Eclipses are very exciting events, special moments that provide beautiful visual spectacles in the sky. Every year there are typically two to three eclipses of the Sun ("solar eclipses") and two to three eclipses of the Moon ("lunar eclipses"). And for each eclipse the event can be "total" (where the Sun or Moon is fully blocked out), or "partial" where a portion of the Sun or Moon is blocked out, but a portion is still visible.
Last month there was one such event, a type of solar eclipse called an Annular Eclipse. In this configuration, the Moon's disk appears to block out most the Sun but does not completely block it out. What makes the Annular Eclipse very special, however, is that the disk of the Moon is fully encircled by the Sun. The eclipse in January was not visible here in San Francisco but was seen in the eastern hemisphere. A fellow astronomy blogger and resident of Sri Lanka, Desh, put together an eclipse page that has video footage of the event and lots of great photographs. He organized a major eclipse viewing event for Sri Lanka.
Throughout 2010 there are more eclipses. The biggest event of the year is the Total Solar Eclipse that happens this July 11th, but again will not be visible here in San Francisco. To see this one you will need to travel to the South Pacific. The NASA Eclipse web site is full of details on this and every eclipse and for those of you who want to travel to see a Total Solar Eclipse someday, consult the NASA Total Solar Eclipse Paths map on their website. I think of it as a long-range travel planner!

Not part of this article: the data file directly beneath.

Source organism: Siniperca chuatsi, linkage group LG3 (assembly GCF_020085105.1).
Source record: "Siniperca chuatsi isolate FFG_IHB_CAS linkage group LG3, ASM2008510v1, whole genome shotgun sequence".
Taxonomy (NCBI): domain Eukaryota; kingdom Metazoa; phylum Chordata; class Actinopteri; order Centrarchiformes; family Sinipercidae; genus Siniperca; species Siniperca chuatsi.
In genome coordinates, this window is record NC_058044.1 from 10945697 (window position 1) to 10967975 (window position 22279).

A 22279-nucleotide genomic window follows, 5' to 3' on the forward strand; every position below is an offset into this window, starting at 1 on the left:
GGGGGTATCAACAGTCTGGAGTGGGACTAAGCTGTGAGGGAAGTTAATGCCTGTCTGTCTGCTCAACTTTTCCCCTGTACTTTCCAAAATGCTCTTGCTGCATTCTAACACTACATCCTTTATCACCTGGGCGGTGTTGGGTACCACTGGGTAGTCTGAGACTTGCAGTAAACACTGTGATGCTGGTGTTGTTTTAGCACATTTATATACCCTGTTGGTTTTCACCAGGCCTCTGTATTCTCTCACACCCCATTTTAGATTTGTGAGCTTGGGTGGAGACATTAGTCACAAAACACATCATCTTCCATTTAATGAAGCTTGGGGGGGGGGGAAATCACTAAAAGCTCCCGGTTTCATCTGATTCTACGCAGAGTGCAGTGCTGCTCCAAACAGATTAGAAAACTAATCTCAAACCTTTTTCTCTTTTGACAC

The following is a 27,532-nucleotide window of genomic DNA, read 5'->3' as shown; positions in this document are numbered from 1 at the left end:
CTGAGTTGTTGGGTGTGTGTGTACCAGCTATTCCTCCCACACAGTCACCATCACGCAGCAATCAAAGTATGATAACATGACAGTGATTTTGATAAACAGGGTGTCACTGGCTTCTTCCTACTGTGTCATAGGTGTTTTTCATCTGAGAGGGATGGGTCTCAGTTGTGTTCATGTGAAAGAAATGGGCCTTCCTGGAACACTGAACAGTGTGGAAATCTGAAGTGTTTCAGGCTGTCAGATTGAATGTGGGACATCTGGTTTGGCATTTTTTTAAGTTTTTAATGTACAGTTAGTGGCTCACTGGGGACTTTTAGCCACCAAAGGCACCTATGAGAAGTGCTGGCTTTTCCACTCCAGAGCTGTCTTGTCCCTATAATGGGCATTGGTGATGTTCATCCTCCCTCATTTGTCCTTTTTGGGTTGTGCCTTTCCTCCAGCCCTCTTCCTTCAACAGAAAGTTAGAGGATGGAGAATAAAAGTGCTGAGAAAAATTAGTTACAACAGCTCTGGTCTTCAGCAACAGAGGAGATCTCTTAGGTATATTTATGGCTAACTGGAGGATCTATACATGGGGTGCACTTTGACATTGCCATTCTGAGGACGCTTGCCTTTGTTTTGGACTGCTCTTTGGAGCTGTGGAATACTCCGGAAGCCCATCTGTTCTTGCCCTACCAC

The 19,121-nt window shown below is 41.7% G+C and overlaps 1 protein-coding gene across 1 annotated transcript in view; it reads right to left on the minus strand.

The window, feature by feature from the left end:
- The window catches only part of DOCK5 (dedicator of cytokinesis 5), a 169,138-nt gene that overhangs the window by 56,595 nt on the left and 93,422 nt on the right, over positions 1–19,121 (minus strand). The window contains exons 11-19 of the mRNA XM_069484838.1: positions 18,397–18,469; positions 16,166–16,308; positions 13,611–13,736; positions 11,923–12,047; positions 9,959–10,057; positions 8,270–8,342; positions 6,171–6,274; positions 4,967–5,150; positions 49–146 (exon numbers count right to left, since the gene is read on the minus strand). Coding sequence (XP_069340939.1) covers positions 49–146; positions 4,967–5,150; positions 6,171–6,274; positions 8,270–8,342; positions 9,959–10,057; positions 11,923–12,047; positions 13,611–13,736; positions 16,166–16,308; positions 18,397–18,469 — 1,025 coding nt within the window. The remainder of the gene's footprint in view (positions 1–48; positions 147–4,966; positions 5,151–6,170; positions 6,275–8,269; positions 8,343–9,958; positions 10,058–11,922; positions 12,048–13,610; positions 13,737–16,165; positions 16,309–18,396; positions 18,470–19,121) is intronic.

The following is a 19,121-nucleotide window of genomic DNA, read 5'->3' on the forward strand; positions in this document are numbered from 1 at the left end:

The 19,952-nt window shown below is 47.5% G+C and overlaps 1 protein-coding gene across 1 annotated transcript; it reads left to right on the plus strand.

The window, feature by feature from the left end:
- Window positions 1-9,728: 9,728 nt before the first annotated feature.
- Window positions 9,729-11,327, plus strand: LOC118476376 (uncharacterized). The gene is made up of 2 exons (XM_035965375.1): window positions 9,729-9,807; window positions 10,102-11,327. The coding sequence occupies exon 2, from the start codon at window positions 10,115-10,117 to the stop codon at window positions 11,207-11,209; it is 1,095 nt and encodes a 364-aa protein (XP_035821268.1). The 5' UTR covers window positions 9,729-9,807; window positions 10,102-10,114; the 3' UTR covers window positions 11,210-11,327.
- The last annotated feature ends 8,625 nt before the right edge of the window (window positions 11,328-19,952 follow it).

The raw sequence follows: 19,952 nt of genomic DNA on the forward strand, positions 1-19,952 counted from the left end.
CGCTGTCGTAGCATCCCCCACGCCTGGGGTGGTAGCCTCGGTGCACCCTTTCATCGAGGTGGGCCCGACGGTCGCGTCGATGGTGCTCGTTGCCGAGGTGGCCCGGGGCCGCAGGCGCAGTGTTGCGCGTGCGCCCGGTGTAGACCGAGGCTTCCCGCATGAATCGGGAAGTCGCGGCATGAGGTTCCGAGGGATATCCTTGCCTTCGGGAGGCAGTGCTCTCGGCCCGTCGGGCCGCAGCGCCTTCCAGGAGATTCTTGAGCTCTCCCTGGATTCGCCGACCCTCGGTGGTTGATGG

For those of us in the Bay Area (and the entire Western Hemisphere), mark your calendars for December 21st when we get a beautiful Total Lunar Eclipse on the solstice to welcome in the winter.
Note: for a nice audio description of an eclipse, listen to my recent interview on KALW (just after the stargazing part of the interview).